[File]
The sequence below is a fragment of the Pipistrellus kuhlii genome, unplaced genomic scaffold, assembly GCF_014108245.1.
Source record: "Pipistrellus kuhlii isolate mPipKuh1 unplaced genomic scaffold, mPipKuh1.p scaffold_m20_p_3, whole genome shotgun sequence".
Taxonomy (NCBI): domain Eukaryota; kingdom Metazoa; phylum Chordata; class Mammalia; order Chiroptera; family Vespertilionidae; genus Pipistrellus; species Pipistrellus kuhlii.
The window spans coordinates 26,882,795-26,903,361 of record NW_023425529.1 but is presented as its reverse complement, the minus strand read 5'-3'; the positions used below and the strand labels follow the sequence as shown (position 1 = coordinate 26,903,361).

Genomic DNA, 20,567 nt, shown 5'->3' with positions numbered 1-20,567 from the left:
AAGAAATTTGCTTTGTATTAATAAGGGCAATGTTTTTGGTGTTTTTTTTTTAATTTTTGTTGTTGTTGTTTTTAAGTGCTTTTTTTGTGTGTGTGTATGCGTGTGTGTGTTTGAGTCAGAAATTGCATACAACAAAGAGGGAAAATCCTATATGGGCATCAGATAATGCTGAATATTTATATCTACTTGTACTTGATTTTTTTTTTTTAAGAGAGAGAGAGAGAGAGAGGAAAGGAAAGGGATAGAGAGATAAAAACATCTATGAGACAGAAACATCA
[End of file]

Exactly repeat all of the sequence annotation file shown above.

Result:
The sequence below is a fragment of the Pipistrellus kuhlii genome, unplaced genomic scaffold, assembly GCF_014108245.1.
Source record: "Pipistrellus kuhlii isolate mPipKuh1 unplaced genomic scaffold, mPipKuh1.p scaffold_m20_p_3, whole genome shotgun sequence".
Taxonomy (NCBI): domain Eukaryota; kingdom Metazoa; phylum Chordata; class Mammalia; order Chiroptera; family Vespertilionidae; genus Pipistrellus; species Pipistrellus kuhlii.
The window spans coordinates 26,882,795-26,903,361 of record NW_023425529.1 but is presented as its reverse complement, the minus strand read 5'-3'; the positions used below and the strand labels follow the sequence as shown (position 1 = coordinate 26,903,361).

Genomic DNA, 20,567 nt, shown 5'->3' with positions numbered 1-20,567 from the left:
AAGAAATTTGCTTTGTATTAATAAGGGCAATGTTTTTGGTGTTTTTTTTTTAATTTTTGTTGTTGTTGTTTTTAAGTGCTTTTTTTGTGTGTGTGTATGCGTGTGTGTGTTTGAGTCAGAAATTGCATACAACAAAGAGGGAAAATCCTATATGGGCATCAGATAATGCTGAATATTTATATCTACTTGTACTTGATTTTTTTTTTTTAAGAGAGAGAGAGAGAGAGAGGAAAGGAAAGGGATAGAGAGATAAAAACATCTATGAGACAGAAACATCA